--Newspapers.  If you can find newspapers from the relevant state that have been digitized for the period of the law’s enactment, by all means search them for coverage of any debate.  In refining your searches, it can help to consult the legislative journal (the skeletal procedural record discussed above) to pinpoint the dates on which key steps occurred (introduction, amendments, final passage).  In the absence of, or in addition to, digitized newspapers, consult secondary sources to identify the leading newspapers of the state and/or state capital.  Identify more than one newspaper to get a range of partisan affiliations.  Then, guided by the dates gleaned from the legislative journal, consult those newspapers (you may need microforms and interlibrary loan) to find articles covering the debate.  Beware that you cannot rely upon headlines.  It was common for a newspaper to send a reporter to cover the legislature for the day, for the reporter to pen a single article summarizing debate on numerous bills (devoting one or two paragraphs to each bill), and for the headline of that article to focus solely on the most prominent of those bills.  Thus, you need to scan all the headlines to identify every article that covers any legislative activity, and then you need to skim each such article to see if your bill is mentioned.  Also skim the editorials, which are often untitled. 

--Gubernatorial Messages.  In most states, the governor was required to send a message to the legislature each year, which would discuss a laundry list of matters.  Often the message would contain discussion of proposals for some later-passed law.  Many states published the gubernatorial messages in their legislative journals (on which see above).  Some published them ad hoc, as free-standing pamphlets.  Many are listed in A Guide to the Microfilm Collection of Early State Records (1950), Class D.  In a few states, the gubernatorial messages were compiled retroactively in comprehensive multi-volume sets, e.g., Messages from the Governors [of New York] (edited by Charles Z. Lincoln, covering 1683-1906); Messages of the Governors of Tennessee (edited by Robert H. White et al., covering 1796-1933).  Some of these are on Google Books. 

--Constitutional Conventions.  Constitutional revisions tend to be more frequent and far-reaching at the state level than at the federal level.  And state constitutions tend to be longer, and dispose of more issues, than does the federal Constitution.  Thus, many states have been through several constitutional conventions, and the deliberations of each convention are normally recorded and published as a free-standing book.  They are pretty much all digitized, in Google Books and/or the database “Making of Modern Law: Primary Sources.” 

--Clues Within the Statute Book: Recitals and Revisers’ Notes.  In the colonial and early national periods, it was common for legislatures to begin the text of a statute with a recital stating the reasons for its enactment.  (This custom was linked to the early pattern whereby legislation often grew out of citizen petitions.)  Then, in the nineteenth and twentieth centuries, it was common for the legislature, every few decades, to appoint one or more “Revisers” to organize and clean up the state’s statutes.  Usually this was meant to be a technical exercise, but sometimes the revisers would make policy choices (e.g., if they had to choose which of two inconsistent provisions to delete).  The revisers would sometimes explain what they were doing -- in notes to accompany the new code they wrote.  Thus, if you look up old state codes (as opposed to session laws), you may find revisers’ notes, usually interspersed with individual provisions.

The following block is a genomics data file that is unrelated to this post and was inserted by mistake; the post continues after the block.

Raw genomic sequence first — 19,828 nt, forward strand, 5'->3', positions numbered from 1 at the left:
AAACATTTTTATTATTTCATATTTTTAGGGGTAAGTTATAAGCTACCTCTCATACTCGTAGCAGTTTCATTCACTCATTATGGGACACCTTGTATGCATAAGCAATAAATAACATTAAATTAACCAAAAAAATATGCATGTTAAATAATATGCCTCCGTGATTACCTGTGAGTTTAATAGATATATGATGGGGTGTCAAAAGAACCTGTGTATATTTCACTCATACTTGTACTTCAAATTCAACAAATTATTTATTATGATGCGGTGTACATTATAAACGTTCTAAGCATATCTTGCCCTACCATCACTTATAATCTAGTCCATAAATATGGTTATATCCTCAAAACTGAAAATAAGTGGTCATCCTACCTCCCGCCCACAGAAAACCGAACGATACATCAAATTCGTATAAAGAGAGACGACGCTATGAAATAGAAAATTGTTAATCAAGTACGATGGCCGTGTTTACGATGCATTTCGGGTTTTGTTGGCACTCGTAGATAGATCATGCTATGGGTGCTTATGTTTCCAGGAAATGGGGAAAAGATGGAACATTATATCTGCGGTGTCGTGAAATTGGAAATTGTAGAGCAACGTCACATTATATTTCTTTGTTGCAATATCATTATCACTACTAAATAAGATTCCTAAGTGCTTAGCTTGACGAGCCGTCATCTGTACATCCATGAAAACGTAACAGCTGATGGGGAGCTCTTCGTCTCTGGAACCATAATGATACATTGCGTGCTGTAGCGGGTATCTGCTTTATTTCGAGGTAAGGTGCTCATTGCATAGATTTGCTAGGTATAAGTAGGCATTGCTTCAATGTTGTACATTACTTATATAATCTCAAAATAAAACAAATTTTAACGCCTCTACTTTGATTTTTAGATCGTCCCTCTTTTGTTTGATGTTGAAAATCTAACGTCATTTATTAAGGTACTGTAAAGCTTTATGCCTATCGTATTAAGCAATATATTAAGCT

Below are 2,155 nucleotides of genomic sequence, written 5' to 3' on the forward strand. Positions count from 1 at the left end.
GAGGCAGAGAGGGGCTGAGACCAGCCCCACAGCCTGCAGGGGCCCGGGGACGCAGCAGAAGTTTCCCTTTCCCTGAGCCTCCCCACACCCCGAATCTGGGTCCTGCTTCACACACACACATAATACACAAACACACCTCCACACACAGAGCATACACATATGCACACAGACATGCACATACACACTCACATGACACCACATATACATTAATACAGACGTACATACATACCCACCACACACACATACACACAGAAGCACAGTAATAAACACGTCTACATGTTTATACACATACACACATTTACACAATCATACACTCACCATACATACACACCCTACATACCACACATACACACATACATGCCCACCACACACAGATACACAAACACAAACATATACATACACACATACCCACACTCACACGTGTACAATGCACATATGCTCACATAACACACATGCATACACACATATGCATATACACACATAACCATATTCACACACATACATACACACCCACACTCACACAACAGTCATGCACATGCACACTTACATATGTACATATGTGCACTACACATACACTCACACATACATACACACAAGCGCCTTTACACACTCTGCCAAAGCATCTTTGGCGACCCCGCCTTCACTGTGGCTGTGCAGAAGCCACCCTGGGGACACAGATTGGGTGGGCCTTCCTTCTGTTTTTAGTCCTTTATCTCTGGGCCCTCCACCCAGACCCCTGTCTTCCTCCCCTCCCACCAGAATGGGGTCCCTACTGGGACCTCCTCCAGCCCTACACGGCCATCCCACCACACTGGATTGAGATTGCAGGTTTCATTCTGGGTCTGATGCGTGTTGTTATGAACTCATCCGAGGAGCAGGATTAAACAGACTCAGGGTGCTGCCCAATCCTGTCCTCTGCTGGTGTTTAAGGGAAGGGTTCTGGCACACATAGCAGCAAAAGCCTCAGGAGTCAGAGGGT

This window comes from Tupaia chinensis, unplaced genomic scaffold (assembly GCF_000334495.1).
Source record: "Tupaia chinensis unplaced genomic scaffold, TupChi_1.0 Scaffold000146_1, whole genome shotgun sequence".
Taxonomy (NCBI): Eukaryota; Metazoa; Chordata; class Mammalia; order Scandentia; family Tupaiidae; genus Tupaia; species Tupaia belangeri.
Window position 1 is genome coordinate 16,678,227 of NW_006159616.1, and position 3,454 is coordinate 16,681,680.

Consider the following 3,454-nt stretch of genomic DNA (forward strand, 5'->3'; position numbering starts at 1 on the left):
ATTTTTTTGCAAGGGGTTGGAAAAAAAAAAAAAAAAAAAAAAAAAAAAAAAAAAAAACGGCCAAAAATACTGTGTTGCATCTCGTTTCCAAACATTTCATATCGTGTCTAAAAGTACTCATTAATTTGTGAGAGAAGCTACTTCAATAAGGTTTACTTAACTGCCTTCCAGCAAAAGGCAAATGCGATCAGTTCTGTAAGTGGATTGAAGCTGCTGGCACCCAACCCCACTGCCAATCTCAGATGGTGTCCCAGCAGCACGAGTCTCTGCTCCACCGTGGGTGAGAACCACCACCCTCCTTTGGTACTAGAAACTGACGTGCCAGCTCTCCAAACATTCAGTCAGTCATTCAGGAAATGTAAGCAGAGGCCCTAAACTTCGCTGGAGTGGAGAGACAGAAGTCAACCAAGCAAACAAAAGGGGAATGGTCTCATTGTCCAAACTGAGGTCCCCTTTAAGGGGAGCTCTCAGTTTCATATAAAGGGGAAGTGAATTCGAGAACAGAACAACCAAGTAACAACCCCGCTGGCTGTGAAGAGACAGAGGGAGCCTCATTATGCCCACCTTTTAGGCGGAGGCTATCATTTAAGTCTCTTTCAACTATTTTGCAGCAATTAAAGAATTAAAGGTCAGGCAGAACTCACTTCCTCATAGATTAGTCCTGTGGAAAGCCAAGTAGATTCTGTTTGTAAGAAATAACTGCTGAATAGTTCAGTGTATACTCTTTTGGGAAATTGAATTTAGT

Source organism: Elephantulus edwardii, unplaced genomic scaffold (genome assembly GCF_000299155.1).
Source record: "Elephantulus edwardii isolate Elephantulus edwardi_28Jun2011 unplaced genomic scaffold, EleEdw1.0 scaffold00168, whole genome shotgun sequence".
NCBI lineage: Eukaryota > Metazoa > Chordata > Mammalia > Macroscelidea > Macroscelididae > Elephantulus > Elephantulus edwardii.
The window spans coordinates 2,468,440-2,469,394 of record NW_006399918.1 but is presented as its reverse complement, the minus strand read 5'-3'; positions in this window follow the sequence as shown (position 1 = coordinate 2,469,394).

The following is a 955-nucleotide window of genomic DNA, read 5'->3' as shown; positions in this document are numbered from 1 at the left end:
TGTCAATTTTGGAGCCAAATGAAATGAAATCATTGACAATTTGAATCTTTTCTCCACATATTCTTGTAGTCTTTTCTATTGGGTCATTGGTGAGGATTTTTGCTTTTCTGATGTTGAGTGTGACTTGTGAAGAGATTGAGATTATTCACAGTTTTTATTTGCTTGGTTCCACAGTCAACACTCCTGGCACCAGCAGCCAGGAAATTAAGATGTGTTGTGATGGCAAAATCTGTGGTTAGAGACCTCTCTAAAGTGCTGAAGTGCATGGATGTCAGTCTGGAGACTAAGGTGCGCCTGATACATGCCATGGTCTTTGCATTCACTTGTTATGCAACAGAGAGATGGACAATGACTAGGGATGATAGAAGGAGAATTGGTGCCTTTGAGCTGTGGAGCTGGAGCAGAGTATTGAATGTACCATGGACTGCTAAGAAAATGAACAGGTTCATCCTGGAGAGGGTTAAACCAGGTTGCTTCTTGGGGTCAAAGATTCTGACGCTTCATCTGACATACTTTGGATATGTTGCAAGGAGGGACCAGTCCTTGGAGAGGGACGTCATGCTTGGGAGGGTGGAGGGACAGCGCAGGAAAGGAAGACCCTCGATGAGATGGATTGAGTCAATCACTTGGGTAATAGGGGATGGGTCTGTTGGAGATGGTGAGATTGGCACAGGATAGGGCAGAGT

--Colonial Legislative Deliberations.  Ironically, colonial legislative deliberations are generally easier to research than pre-1960 state legislative deliberations.  The reason is that (a) in the colonial period, some legislatures recorded certain aspects of their proceedings in manuscript, (b) between the mid-1800s and early 1900s, the state governments that inherited these manuscripts published them, often in handsome volumes, and (c) many of those volumes have recently been digitized, particularly in the database “Making of Modern Law: Primary Sources,” and sometimes on free state websites, as with Maryland (  These publications usually contain manuscript records of the colonial government generally (not just the legislature), so legislative material will be interspersed with other stuff (e.g., court records).  And the exact nature of the legislative material will vary from colony to colony.  It may be next to nothing, or it may be something quite valuable, like substantive minutes of the debates, or the text of substantive messages sent back and forth between the houses of assembly, council, and governor (though I’ve never seen anything approaching the verbatim transcript that you find in the Congressional Record or Hansard). 

--Exceptions.  I’ve heard tell that two exceptional states -- Pennsylvania and Maine -- were publishing substantive records of their floor debates in a way that approached the Congressional Record.  See Phillips Bradley, “Legislative Recording in the United States,” American Political Science Review 29 (1935): 76.  This is confirmed by A Guide to the Microfilm Collection of Early State Records (1950), which also notes a smattering of such publications for Indiana and Louisiana, but no other states.  Ibid., xiv, D296-D299. 

Hope this is helpful to some of you Legal History Blog readers.  If I’ve left things out or gotten things wrong, please add a comment!  

Acknowledgment: I thank George Fisher and Fred Shapiro for discussing some of these matters with me (but absolve them of any responsibility for what I’ve said!).